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One of the most interesting projects I ever did was for a city in Arizona ... refurbishing the database that they use to track routine projects like, say, the repaving of a section of city street.   First of all, you’ll be stunned to learn exactly how much those projects cost.   Second, you will also be stunned to be presented with a break-down list of projects (most of them subcontracted out) which might be several hundred line-items long.   All this, “just to repave a street.”

Now, you might argue, “but everybody knows how to repave a street ... this is (tahh dahh!!) software development.”   And to this I would but reply, “horse-(!).”

By now, the world has witnessed hundreds of thousands of software development projects, both big and small.   We actually know very well how to design and execute them.   It is, or it should be, a robust and repeatable process.   Like putting in a new street where no street has gone before.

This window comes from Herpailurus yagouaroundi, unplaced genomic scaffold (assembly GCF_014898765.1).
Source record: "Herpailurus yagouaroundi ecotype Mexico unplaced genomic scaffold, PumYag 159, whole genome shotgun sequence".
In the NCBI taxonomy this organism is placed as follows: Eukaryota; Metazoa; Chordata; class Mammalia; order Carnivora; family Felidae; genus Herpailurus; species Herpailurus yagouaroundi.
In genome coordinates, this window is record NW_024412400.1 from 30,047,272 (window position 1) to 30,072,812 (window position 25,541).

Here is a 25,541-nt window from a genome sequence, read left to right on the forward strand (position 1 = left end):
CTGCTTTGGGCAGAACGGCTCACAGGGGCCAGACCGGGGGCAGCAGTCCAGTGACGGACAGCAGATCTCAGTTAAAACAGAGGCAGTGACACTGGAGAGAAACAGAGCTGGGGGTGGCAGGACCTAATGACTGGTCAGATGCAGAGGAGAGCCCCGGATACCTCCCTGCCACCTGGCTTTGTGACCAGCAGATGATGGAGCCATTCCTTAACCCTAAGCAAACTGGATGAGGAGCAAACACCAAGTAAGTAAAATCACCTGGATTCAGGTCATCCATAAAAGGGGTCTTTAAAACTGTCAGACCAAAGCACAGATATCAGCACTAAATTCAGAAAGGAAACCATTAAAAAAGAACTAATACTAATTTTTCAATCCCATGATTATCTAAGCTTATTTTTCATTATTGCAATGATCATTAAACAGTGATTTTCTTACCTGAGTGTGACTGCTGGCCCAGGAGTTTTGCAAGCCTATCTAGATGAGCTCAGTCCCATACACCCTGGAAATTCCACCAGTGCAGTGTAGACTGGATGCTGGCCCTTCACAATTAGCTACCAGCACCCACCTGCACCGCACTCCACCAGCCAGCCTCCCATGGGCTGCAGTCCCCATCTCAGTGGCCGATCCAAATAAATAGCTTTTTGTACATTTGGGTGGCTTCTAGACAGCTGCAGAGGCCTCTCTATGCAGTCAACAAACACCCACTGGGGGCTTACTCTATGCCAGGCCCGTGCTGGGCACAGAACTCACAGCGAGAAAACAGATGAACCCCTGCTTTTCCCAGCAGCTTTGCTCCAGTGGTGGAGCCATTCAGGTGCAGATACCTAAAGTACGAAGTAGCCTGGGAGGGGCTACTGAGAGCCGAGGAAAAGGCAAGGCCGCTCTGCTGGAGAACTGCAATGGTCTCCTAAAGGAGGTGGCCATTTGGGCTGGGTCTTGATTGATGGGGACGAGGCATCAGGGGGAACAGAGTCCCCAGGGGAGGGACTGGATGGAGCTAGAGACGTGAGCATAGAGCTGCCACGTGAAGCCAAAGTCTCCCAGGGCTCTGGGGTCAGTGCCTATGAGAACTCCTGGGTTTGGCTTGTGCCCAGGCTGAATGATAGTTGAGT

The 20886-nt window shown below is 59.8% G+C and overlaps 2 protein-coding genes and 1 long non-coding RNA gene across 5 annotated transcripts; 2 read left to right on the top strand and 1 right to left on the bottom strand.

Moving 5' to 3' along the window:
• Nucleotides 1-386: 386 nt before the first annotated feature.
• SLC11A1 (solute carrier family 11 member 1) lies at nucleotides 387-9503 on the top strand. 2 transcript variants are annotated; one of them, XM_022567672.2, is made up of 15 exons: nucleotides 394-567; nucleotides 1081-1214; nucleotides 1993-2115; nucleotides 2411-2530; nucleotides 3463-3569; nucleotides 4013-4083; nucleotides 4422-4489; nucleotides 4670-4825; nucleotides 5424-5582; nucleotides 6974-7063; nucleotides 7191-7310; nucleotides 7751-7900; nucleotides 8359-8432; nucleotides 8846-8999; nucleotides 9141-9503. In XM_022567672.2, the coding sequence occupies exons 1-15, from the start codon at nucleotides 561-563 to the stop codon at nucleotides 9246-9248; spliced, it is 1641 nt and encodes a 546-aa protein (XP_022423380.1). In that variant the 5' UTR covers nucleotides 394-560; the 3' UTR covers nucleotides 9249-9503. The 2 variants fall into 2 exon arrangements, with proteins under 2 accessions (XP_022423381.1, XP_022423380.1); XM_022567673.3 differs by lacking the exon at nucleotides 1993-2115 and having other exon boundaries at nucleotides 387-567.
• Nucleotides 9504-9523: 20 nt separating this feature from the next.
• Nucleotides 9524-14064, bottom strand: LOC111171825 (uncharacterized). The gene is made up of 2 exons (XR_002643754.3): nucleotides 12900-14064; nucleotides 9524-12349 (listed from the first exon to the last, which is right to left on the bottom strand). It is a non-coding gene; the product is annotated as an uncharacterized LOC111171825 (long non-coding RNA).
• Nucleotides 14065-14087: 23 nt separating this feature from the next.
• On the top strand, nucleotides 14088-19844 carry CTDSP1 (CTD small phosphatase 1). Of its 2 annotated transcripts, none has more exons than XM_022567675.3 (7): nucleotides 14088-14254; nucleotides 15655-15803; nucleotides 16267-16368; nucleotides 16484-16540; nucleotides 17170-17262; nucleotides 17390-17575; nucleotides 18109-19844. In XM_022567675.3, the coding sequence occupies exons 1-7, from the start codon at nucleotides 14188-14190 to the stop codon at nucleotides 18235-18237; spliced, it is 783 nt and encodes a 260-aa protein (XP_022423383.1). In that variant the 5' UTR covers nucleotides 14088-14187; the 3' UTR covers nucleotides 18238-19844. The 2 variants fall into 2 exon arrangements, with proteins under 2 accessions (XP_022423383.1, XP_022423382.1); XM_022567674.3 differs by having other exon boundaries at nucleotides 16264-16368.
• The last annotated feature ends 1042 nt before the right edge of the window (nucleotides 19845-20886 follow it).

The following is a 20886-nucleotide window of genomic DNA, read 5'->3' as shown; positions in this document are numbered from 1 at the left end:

We grant college degrees in “software engineering,” but that does not mean what “civil engineering” means, nor “mechanical engineering.”   There is no professional licensing and certification.   Perhaps this is part of the reason why so many things that we build, fall down.


In reply to Re: Thoughts on the Agile Imposition by sundialsvc4
in thread Thoughts on the Agile Imposition by talexb

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